Analyzing multiple genes within many QTLs requires a higher throughput screening step to select candidates based on experimental evidence. Since many physiological and quantitative traits are influenced by food, candidate genes could be found with strategies that identify genes regulated differentially by nutrients, inbred strain (genotype), and genotype X diet interactions (14). Genes regulated by dietary variables in strains with differing susceptibilities to disease and that mapped to genetic loci linked to the phenotype are better candidates than those identified only by genetic location or differential expression (12, 14, 25). Combining environmental variables, high throughput ’omics technology, and genetic data from techniques, such as QTL mapping or congenic mice, provides more complete experimental designs and datasets for understanding complex traits. Many phenotypic traits, particularly those involved in metabolic disorders are influenced by diet and other environmental variables (reviewed in Refs. 13 and 21).
Other investigators combined gene expression with QTL analyses (29). Their approach was to analyze mRNA from tissues of F2 mice with oligonucleotide arrays and treat the expression data as quantitative traits. The pattern of expressed QTLs and the genes within them identified new candidate genes for obesity. Gene expression has also been analyzed with RNA from tissues of congenic strains (e.g., see Refs. 1, 16, 20, and 26) to further narrow the choice of candidate genes. Such unsupervised strategies may generate candidates that can then be used in hypothesis-driven experimental designs that are more costly and time consuming (generating transgenic strains).
Epidemiologists (10) and those using expression arrays (8), proteomics (7), and metabolomics (9) are developing best practices for their fields or technologies for improving experimental designs and reliability. Most genetic researchers understand and use the many available genotypes and methods for analyzing the genetic contribution to complex traits. However, environmental variables are often not well controlled. For example, different lots of chow diets have inconsistent fat (15) and phytonutrient (22, 35) levels that will make it difficult to compare expression and physiological results within laboratories or between laboratories. Certain dietary chemicals, such as genistein or metabolites of fatty acids, can alter gene expression directly, through changes in hormone levels, signal transduction, and effects on enzymatic reactions (reviewed in Refs. 11, 13, 21, and 30). Hence, variation in diet composition will alter genetic (such as QTL mapping) and molecular (such as gene expression) analyses. Only recently has QTL mapping incorporated differences in macronutrients as a variable in the experimental design (2). Controlling for nutritional status (i.e., fasted vs. fed) also has been shown to be important in analyzing nutrient responsive genes (17,24, 34).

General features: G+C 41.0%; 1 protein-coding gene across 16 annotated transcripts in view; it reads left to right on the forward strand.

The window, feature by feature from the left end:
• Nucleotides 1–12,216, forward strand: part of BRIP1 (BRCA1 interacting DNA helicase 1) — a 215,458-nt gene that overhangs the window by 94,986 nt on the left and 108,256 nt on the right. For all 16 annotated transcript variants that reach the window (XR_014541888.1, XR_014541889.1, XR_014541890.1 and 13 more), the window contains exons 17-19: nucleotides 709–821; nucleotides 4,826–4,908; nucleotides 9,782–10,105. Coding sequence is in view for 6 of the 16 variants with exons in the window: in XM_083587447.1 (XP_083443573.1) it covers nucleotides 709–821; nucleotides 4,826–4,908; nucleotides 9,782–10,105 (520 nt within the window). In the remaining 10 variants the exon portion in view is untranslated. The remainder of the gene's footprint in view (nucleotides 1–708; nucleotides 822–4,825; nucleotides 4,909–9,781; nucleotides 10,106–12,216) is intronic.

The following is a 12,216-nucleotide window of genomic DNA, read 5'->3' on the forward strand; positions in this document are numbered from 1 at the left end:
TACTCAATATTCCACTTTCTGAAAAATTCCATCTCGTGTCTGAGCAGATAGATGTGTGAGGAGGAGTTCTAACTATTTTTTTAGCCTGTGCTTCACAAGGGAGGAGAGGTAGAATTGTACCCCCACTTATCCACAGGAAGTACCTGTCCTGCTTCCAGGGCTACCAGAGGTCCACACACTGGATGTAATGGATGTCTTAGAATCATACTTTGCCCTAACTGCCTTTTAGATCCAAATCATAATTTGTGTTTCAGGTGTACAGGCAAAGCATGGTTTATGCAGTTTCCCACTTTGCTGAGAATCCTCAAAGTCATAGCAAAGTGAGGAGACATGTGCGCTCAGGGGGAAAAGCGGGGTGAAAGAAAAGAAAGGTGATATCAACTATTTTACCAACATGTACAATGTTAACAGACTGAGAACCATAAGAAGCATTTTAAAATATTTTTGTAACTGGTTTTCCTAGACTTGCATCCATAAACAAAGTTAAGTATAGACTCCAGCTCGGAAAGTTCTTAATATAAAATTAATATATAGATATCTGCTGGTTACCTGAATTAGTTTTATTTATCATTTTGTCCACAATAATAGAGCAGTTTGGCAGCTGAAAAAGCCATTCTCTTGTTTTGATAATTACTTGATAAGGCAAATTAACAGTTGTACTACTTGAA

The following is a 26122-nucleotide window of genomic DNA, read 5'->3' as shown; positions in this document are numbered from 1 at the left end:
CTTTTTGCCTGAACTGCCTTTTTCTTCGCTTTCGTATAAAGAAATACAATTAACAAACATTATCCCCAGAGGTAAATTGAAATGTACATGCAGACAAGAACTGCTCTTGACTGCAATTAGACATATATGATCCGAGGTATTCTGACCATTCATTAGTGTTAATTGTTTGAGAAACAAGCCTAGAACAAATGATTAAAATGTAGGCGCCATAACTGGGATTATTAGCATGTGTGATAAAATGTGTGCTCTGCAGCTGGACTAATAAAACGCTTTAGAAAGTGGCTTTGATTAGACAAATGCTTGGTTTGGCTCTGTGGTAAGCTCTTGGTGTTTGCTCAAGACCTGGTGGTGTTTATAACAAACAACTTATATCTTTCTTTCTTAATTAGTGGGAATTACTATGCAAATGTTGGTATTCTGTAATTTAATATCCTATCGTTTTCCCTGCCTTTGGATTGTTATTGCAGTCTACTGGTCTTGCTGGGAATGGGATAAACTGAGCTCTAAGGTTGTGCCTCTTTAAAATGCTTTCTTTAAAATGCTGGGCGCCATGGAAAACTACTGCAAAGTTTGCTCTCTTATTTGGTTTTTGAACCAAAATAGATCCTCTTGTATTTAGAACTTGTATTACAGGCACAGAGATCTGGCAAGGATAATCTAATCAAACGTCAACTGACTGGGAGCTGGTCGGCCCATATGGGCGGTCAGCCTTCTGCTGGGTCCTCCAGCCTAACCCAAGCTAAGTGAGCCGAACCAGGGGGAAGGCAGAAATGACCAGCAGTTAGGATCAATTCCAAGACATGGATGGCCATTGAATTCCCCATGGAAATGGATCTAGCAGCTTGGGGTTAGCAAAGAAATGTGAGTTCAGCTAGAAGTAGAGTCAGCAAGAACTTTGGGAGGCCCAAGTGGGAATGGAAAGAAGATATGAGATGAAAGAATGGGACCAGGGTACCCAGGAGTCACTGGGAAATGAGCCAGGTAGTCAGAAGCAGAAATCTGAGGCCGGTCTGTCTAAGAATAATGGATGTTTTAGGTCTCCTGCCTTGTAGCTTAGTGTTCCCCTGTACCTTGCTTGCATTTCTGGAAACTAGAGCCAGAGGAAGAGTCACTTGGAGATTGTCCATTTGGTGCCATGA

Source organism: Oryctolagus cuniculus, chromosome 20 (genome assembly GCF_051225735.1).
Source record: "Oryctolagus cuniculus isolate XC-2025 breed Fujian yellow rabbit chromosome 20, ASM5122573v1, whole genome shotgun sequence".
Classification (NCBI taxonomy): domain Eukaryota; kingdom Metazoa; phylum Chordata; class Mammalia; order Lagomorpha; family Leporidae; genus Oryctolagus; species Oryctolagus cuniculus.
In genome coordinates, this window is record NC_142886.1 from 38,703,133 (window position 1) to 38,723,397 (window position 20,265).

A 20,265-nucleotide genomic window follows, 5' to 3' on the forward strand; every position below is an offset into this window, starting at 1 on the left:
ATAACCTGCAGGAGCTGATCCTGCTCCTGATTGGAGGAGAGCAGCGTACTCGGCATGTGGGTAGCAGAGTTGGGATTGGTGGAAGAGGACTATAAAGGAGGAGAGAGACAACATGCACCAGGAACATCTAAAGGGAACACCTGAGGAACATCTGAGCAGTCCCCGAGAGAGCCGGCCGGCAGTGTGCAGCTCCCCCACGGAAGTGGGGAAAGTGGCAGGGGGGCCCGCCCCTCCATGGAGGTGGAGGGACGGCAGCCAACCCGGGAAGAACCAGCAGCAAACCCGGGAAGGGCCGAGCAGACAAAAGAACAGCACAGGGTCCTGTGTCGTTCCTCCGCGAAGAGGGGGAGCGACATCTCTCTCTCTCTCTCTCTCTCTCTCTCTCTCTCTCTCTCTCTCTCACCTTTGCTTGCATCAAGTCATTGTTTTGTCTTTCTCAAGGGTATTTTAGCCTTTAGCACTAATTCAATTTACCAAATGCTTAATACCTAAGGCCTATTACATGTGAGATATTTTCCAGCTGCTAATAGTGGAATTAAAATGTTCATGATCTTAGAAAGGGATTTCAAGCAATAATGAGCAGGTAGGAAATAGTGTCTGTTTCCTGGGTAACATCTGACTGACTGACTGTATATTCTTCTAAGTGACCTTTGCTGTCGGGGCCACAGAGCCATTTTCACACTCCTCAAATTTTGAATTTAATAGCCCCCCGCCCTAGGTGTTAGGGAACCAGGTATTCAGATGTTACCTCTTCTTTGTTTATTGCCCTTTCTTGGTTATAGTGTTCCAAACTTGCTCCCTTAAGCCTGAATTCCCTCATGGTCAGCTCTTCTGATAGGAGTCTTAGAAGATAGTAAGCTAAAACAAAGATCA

A final resource that would aid efforts to understand macronutrient selection and other nutrient-gene interactions would be a centralized database linking experimental data from genomic analyses, transcriptomics, proteomics, and metabolomic data in response to well-characterized differences in nutrient intakes. While the existing databases are well designed for molecular and genetic data, environmental factors known to influence physiology are often not adequately measured or captured for comparative analyses. While these resources would be a challenge to fund and develop, they would be invaluable assets for the scientific community.
The author has a >5% equity interest in NutraGenomics.
The preparation of this manuscript was supported by the National Center for Minority Health and Health Disparities Center of Excellence in Nutritional Genomics Grant MD-00222 and European Union Grant EU FP6 NoE, Contract No. CT2004–505944.